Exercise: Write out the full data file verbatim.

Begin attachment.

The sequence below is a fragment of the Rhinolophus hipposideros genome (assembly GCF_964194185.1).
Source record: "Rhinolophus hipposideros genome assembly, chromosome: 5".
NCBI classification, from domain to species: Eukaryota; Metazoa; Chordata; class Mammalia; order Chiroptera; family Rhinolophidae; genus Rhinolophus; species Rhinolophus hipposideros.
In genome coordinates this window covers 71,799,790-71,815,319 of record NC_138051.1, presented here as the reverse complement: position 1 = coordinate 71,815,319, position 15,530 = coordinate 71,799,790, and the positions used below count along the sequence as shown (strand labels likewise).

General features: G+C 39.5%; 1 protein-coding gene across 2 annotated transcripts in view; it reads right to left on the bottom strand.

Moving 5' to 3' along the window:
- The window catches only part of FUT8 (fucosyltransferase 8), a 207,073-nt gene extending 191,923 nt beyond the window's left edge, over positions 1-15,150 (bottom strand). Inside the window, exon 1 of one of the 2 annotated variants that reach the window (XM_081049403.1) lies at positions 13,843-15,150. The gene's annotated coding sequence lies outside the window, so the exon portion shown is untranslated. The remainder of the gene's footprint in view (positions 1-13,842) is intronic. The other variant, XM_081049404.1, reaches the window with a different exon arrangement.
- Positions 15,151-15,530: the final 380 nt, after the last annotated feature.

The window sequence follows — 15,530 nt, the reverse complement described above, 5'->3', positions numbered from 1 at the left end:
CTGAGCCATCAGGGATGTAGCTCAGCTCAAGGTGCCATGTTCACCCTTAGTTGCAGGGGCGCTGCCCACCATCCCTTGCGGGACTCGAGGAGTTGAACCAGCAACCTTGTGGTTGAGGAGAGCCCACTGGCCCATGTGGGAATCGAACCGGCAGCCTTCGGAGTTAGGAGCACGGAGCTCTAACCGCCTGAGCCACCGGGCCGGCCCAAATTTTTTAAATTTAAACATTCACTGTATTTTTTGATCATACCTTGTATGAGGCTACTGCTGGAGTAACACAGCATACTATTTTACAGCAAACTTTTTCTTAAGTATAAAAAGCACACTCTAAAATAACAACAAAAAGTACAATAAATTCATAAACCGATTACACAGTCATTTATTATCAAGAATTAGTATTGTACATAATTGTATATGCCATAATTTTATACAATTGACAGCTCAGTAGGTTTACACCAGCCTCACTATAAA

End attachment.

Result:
The sequence below is a fragment of the Rhinolophus hipposideros genome (assembly GCF_964194185.1).
Source record: "Rhinolophus hipposideros genome assembly, chromosome: 5".
NCBI classification, from domain to species: Eukaryota; Metazoa; Chordata; class Mammalia; order Chiroptera; family Rhinolophidae; genus Rhinolophus; species Rhinolophus hipposideros.
In genome coordinates this window covers 71,799,790-71,815,319 of record NC_138051.1, presented here as the reverse complement: position 1 = coordinate 71,815,319, position 15,530 = coordinate 71,799,790, and the positions used below count along the sequence as shown (strand labels likewise).

General features: G+C 39.5%; 1 protein-coding gene across 2 annotated transcripts in view; it reads right to left on the bottom strand.

Moving 5' to 3' along the window:
- The window catches only part of FUT8 (fucosyltransferase 8), a 207,073-nt gene extending 191,923 nt beyond the window's left edge, over positions 1-15,150 (bottom strand). Inside the window, exon 1 of one of the 2 annotated variants that reach the window (XM_081049403.1) lies at positions 13,843-15,150. The gene's annotated coding sequence lies outside the window, so the exon portion shown is untranslated. The remainder of the gene's footprint in view (positions 1-13,842) is intronic. The other variant, XM_081049404.1, reaches the window with a different exon arrangement.
- Positions 15,151-15,530: the final 380 nt, after the last annotated feature.

The window sequence follows — 15,530 nt, the reverse complement described above, 5'->3', positions numbered from 1 at the left end:
CTGAGCCATCAGGGATGTAGCTCAGCTCAAGGTGCCATGTTCACCCTTAGTTGCAGGGGCGCTGCCCACCATCCCTTGCGGGACTCGAGGAGTTGAACCAGCAACCTTGTGGTTGAGGAGAGCCCACTGGCCCATGTGGGAATCGAACCGGCAGCCTTCGGAGTTAGGAGCACGGAGCTCTAACCGCCTGAGCCACCGGGCCGGCCCAAATTTTTTAAATTTAAACATTCACTGTATTTTTTGATCATACCTTGTATGAGGCTACTGCTGGAGTAACACAGCATACTATTTTACAGCAAACTTTTTCTTAAGTATAAAAAGCACACTCTAAAATAACAACAAAAAGTACAATAAATTCATAAACCGATTACACAGTCATTTATTATCAAGAATTAGTATTGTACATAATTGTATATGCCATAATTTTATACAATTGACAGCTCAGTAGGTTTACACCAGCCTCACTATAAA